Cognitive behavioral therapy — a type of psychotherapy that explores patterns of thinking that lead to self-destructive actions — requires a person to monitor and challenge their automatic negative thoughts. Scientific studies have demonstrated the effectiveness of this treatment in helping patients with substance abuse issues, mood disorders, eating disorders, and even mental illnesses that cause psychosis. But can it also help people who have trouble sleeping?
The most current research emphatically says “yes.” In a recent study, 86 percent of insomnia patients who completed at least three sessions of cognitive behavioral therapy found their sleep improved. Even better, in the six months following their treatment, each patient saw their health-care-related expenses plummet by more than $200 on average. "Each year in the U.S. millions of prescriptions are filled and billions of dollars are spent to treat insomnia," Dr. Michael T. Smith, president of the Society of Behavioral Sleep Medicine, said in a press release. "This study reaffirms that cognitive behavioral therapy is clinically effective, and it provides promising new evidence that even brief treatment … may reduce health care utilization costs." A summary of the new research appears in the Journal of Clinical Sleep Medicine.
Cognitive Behavioral Therapy … for Insomnia
Chronic insomnia impacts up to one out of every 10 American adults. Behavioral Sleep Medicine treats sleep disorders by addressing behavioral, psychological, and physiological factors that interfere with sleep. Many Behavioral Sleep Medicine interventions are based on cognitive behavioral therapy that helps people eliminate habits, behaviors, and environmental disruptions that erode quality rest-time. In addition to subtracting behaviors, cognitive behavioral therapy for insomnia (CBTi) also introduces positive steps that can be taken to improve sleep, such as changing a sleep schedule. Most CBTi interventions are brief and involve only an evaluation and a limited number of treatment visits. This goal-oriented psychotherapy usually requires a patient to practice outside of sessions and does not involve medication.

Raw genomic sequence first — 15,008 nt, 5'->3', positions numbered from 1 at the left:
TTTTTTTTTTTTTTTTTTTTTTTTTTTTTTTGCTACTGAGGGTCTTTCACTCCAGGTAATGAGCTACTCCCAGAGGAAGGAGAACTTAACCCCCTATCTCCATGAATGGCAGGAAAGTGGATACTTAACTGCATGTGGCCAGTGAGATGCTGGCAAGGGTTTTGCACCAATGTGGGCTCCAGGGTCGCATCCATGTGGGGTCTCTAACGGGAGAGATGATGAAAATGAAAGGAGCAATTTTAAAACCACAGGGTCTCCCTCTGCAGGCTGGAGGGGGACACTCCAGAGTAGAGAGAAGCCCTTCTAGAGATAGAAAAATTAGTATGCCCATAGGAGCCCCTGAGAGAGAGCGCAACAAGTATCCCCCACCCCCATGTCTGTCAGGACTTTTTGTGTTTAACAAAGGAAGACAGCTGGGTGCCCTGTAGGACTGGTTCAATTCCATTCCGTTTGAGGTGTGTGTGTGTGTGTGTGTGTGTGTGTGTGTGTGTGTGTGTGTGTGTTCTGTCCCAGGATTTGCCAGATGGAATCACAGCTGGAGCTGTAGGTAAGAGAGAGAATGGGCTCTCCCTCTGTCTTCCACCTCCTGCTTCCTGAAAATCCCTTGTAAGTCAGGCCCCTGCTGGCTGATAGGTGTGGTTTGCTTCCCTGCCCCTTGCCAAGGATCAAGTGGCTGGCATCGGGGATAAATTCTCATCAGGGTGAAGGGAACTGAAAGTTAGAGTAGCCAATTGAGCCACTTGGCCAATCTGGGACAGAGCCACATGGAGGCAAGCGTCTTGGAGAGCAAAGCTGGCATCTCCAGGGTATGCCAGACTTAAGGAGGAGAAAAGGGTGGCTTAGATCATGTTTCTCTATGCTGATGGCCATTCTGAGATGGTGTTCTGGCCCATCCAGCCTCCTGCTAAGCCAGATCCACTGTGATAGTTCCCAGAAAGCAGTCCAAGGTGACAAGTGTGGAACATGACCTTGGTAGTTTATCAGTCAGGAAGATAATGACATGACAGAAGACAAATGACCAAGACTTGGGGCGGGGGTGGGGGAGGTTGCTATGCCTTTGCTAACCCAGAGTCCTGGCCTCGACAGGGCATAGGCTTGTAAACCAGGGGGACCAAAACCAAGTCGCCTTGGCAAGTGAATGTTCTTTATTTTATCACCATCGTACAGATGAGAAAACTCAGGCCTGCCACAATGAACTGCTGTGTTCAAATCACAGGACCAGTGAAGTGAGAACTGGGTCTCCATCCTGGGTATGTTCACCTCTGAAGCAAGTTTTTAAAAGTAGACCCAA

Seeking to better understand the use and costs of CBTi, Dr. Christina McCrae, associate professor of clinical and health psychology at the University of Florida, and colleagues from both the VA Pittsburgh Healthcare System and Drexel University reviewed the medical records of 84 outpatients treated in a behavioral sleep medicine clinic. Next, they estimated total costs, including outpatients costs and expenses associated with office visits, while also calculating the number of primary care visits, number of CBTi office visits, and number of medications over a six-month period prior to and following treatment. The treatment itself included sessions, led by clinical psychology graduate students and pre-doctoral interns, who focused on sleep education, sleep hygiene, stimulus control, relaxation exercises, and cognitive therapy.
After analyzing the data and crunching all the numbers, what did the researchers discover? The majority of those who completed treatment (86 percent) achieved improved sleep. As if this alone were not impressive enough, the researchers also highlighted the financial impact. “Of the six [health care utilization] and cost variables examined, all but total number of medications either significantly decreased or trended toward a decrease from pre- to post-treatment,” the authors wrote. Although the cost of CBTi — about $460 in the study — might have negated short-term savings in the first six months after treatment, the main advantage of CBTi treatment is that the effects are long-lasting, which means there are no ongoing treatment costs as is often the case with other types of therapy. Finally, because so many people suffer from insomnia, the researchers added, cognitive behavioral therapy for insomnia has the potential to produce substantial long-term savings for the entire health care system.
Source: McCrae CS, Bramoweth AD, Williams J, Roth A, Mosti C. Impact of Brief cognitive behavioral treatment for insomnia on health care utilization and costs. Journal of Clinical Sleep Medicine. 2014.